Redistricting map slices Balto. Co. 'like piece of pie'


In far less time than it takes to soft boil an egg, or to sing whatever song is playing on the car radio, a person can drive a 3/8-mile stretch of York Road in Cockeysville and cross three invisible borders, traversing territory that might soon be assigned to three different members of the House of Representatives.

Nothing on the road marks the changes, which for now exist only on a proposed map to redraw Maryland's congressional districts. The barbecue place just above Beaver Run Lane is there, a stone's throw from the strip of antiques shops above Cockeysville Road.

But if the legislature approves the new map, as it is likely to do, these businesses, now in the same district, will suddenly be connected to Cumberland and Ocean City, respectively, for at least the next decade.

"Gee, that's dumb," said Jean Donnell, a speech teacher at Essex Community College whose Warren Road townhouse, because it's on the north side of the street, would fall into the Eastern Shore district.

"Is it in our best interest to have a representative who lives two hours away? That's like making President Bush the president of Russia. And what's the purpose? It's political, isn't it."

And how.

Redistricting is among the most partisan-driven exercises in the United States. With each 10-year census, states must reorganize their district maps to properly reflect population shifts.

This mathematical task is coupled with a tantalizing opportunity for the political party controlling a state to create territories custom-made to elect more of its own.

And this year - an election year when Republicans control the House of Representatives by just six seats - many states have come under intense pressure from the national parties, which form special consulting arms to provide voter performance data to local politicians.

"It's arcane. It's classic inside politics," said Tim Storey, a redistricting analyst at the National Conference of State Legislatures.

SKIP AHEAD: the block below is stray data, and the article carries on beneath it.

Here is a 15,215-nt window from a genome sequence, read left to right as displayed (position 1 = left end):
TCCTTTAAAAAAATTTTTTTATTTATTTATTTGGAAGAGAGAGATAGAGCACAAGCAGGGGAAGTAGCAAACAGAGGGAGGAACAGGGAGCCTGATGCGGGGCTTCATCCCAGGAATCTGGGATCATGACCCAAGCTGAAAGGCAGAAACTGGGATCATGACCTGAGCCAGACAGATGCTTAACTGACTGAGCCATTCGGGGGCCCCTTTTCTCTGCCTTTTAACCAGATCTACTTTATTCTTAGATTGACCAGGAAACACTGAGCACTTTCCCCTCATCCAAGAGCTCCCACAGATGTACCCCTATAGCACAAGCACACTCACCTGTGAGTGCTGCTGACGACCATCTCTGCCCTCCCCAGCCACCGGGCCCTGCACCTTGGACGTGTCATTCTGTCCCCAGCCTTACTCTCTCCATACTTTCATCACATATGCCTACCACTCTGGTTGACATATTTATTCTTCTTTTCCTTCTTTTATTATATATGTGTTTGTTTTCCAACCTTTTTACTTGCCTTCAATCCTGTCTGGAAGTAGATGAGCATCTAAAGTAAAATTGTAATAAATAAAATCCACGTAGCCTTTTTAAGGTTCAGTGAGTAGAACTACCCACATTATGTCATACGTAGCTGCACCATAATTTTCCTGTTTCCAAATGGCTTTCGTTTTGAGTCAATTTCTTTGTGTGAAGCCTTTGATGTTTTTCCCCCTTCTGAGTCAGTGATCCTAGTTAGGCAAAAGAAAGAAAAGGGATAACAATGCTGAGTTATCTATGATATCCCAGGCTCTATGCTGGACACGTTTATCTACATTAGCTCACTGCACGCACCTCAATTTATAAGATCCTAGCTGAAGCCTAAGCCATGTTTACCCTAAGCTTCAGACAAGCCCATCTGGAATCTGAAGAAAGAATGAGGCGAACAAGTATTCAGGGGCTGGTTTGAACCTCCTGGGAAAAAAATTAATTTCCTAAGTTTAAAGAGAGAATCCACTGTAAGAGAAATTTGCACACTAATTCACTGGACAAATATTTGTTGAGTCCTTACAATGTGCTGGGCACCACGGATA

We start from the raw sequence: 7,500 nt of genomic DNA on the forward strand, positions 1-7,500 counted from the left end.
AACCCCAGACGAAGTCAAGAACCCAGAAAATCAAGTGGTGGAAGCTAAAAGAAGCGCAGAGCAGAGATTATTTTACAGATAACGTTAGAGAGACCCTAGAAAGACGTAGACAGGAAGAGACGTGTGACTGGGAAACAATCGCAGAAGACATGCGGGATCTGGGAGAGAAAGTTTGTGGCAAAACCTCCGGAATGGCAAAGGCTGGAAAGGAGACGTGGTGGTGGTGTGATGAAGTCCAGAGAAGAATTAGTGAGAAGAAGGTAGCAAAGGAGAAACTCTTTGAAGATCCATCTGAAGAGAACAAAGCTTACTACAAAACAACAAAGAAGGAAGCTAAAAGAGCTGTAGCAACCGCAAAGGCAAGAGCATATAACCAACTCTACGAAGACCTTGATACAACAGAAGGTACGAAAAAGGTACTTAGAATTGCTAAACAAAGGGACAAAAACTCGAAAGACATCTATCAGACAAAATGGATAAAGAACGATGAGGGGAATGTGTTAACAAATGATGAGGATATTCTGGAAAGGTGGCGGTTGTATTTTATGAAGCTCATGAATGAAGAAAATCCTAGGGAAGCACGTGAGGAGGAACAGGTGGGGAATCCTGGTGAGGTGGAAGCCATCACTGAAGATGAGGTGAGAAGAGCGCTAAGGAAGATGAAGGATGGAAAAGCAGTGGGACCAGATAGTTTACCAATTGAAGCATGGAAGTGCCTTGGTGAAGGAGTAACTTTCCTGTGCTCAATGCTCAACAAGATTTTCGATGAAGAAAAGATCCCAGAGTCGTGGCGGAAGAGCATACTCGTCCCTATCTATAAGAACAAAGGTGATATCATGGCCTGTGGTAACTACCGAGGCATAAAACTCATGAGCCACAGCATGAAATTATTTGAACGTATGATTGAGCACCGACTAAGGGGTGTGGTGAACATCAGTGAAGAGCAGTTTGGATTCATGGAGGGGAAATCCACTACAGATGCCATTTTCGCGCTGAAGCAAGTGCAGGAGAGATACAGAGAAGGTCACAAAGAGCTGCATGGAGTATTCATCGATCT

"The public doesn't take much of an interest in it," he said. "And it's very difficult to get them interested because they generally don't see the connection between the makeup of their district and the policy that comes out of the House of Representatives."

The remoteness of the process allows some very strange things to happen. In one Western state, a lawmaker wanted his mother to stay in his district, Storey said. No matter that his mother was dead - the map's drafters simply included her cemetery in his district.

In Maryland, the governor's goal was to protect incumbents and gain one or two more Democratic representatives by ousting Republicans Constance A. Morella and Robert L. Ehrlich Jr. And rather than shift a district to the more populous Washington suburbs, the drafting committee chose to retain three seats in the Baltimore area.

The strategy resulted in many squiggly lines across Baltimore County, which the new map splits five ways, up from three.

Although it might look as if the map's drafters had a bit too much to drink when they set their pens to the county, David Lublin, a government professor at American University, points out that neatly shaped districts don't always equal fair districts.

And northern Baltimore County is largely Republican, so linking it with other GOP districts is defensible. "In terms of the bizarreness of the groupings of people, these lines are not at all extreme," he said.

Such messiness appears to be spread evenly across the country, with varying degrees of acceptance. Of the nearly 35 states that have completed their legislative and congressional redistricting, 23 have been sued. Even in the six states where an independent commission draws the maps, court complaints are common.

"No matter how you draw the lines, whether it's a rhesus monkey in the lab or some supercomputer, the outcome is so political," Storey said. "I don't think you can take the politics out of redistricting."